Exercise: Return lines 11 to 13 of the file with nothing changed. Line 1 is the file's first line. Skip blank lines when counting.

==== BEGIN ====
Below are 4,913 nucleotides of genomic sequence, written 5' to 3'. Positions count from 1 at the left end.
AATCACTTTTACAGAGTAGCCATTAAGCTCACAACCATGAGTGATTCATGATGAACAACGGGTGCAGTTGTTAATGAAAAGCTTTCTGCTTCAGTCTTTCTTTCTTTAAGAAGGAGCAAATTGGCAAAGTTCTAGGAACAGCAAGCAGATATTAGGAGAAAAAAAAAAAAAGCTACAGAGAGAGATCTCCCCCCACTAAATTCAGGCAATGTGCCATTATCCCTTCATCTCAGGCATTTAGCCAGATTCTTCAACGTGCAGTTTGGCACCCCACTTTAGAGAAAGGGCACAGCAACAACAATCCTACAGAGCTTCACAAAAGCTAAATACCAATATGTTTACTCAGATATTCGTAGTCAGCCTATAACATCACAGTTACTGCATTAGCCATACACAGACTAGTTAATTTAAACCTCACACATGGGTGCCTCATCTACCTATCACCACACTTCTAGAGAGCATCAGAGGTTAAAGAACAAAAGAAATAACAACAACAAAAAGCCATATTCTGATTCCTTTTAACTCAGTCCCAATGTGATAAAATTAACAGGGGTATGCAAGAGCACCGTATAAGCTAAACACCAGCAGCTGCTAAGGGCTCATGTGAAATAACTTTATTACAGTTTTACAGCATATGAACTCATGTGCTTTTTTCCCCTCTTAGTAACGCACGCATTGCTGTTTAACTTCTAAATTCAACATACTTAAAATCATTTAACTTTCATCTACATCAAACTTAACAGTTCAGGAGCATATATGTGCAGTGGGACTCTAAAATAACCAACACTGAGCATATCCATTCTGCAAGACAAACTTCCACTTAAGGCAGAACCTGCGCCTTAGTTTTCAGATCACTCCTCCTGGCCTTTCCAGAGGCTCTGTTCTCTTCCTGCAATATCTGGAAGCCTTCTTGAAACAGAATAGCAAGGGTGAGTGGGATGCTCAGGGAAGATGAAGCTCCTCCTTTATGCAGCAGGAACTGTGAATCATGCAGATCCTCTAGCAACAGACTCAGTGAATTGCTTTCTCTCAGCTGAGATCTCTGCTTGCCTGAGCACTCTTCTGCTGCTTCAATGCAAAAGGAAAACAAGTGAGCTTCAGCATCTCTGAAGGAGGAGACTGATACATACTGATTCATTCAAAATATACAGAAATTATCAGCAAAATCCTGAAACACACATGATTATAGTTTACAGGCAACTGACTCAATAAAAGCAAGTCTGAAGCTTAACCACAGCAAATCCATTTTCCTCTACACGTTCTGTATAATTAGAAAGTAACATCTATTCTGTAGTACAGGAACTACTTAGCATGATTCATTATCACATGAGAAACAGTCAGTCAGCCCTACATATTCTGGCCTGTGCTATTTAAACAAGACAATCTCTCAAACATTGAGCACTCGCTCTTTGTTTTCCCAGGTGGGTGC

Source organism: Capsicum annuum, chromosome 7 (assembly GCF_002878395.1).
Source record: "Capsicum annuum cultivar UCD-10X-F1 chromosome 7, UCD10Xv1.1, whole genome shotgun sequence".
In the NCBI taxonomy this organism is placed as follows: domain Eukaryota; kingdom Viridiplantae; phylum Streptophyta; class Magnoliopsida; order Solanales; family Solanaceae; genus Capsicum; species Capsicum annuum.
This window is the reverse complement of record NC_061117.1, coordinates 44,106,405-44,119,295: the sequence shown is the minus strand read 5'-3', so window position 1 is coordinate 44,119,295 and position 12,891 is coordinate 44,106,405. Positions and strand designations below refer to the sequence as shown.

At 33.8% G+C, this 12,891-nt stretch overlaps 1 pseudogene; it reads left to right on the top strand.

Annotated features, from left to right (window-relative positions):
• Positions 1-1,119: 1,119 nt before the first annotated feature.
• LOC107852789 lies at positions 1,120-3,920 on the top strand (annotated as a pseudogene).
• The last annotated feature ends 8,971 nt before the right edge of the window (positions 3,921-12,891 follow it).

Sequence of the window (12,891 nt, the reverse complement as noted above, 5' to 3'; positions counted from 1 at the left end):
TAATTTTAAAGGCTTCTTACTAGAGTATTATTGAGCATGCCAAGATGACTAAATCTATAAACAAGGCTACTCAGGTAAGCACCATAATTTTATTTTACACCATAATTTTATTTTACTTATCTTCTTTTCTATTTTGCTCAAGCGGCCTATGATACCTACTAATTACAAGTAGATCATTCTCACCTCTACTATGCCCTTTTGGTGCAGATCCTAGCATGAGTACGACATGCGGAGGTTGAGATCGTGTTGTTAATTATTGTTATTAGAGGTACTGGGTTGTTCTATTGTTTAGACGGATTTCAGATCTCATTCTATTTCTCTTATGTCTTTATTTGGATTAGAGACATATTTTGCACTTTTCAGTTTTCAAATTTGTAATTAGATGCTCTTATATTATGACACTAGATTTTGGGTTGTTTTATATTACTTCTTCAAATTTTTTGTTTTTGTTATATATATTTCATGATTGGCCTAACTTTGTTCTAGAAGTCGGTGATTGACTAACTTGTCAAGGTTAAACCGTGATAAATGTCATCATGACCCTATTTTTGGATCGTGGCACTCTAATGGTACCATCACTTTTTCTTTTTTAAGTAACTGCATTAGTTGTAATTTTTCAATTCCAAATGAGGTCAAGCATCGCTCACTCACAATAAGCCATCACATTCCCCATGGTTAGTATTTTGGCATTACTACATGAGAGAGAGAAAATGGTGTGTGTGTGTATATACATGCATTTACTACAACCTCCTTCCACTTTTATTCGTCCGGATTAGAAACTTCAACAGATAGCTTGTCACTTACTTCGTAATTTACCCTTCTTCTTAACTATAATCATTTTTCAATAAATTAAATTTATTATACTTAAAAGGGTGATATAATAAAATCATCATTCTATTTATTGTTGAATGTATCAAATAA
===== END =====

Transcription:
• The last annotated feature ends 8,971 nt before the right edge of the window (positions 3,921-12,891 follow it).

Sequence of the window (12,891 nt, the reverse complement as noted above, 5' to 3'; positions counted from 1 at the left end):
TAATTTTAAAGGCTTCTTACTAGAGTATTATTGAGCATGCCAAGATGACTAAATCTATAAACAAGGCTACTCAGGTAAGCACCATAATTTTATTTTACACCATAATTTTATTTTACTTATCTTCTTTTCTATTTTGCTCAAGCGGCCTATGATACCTACTAATTACAAGTAGATCATTCTCACCTCTACTATGCCCTTTTGGTGCAGATCCTAGCATGAGTACGACATGCGGAGGTTGAGATCGTGTTGTTAATTATTGTTATTAGAGGTACTGGGTTGTTCTATTGTTTAGACGGATTTCAGATCTCATTCTATTTCTCTTATGTCTTTATTTGGATTAGAGACATATTTTGCACTTTTCAGTTTTCAAATTTGTAATTAGATGCTCTTATATTATGACACTAGATTTTGGGTTGTTTTATATTACTTCTTCAAATTTTTTGTTTTTGTTATATATATTTCATGATTGGCCTAACTTTGTTCTAGAAGTCGGTGATTGACTAACTTGTCAAGGTTAAACCGTGATAAATGTCATCATGACCCTATTTTTGGATCGTGGCACTCTAATGGTACCATCACTTTTTCTTTTTTAAGTAACTGCATTAGTTGTAATTTTTCAATTCCAAATGAGGTCAAGCATCGCTCACTCACAATAAGCCATCACATTCCCCATGGTTAGTATTTTGGCATTACTACATGAGAGAGAGAAAATGGTGTGTGTGTGTATATACATGCATTTACTACAACCTCCTTCCACTTTTATTCGTCCGGATTAGAAACTTCAACAGATAGCTTGTCACTTACTTCGTAATTTACCCTTCTTCTTAACTATAATCATTTTTCAATAAATTAAATTTATTATACTTAAAAGGGTGATATAATAAAATCATCATTCTATTTATTGTTGAATGTATCAAATAA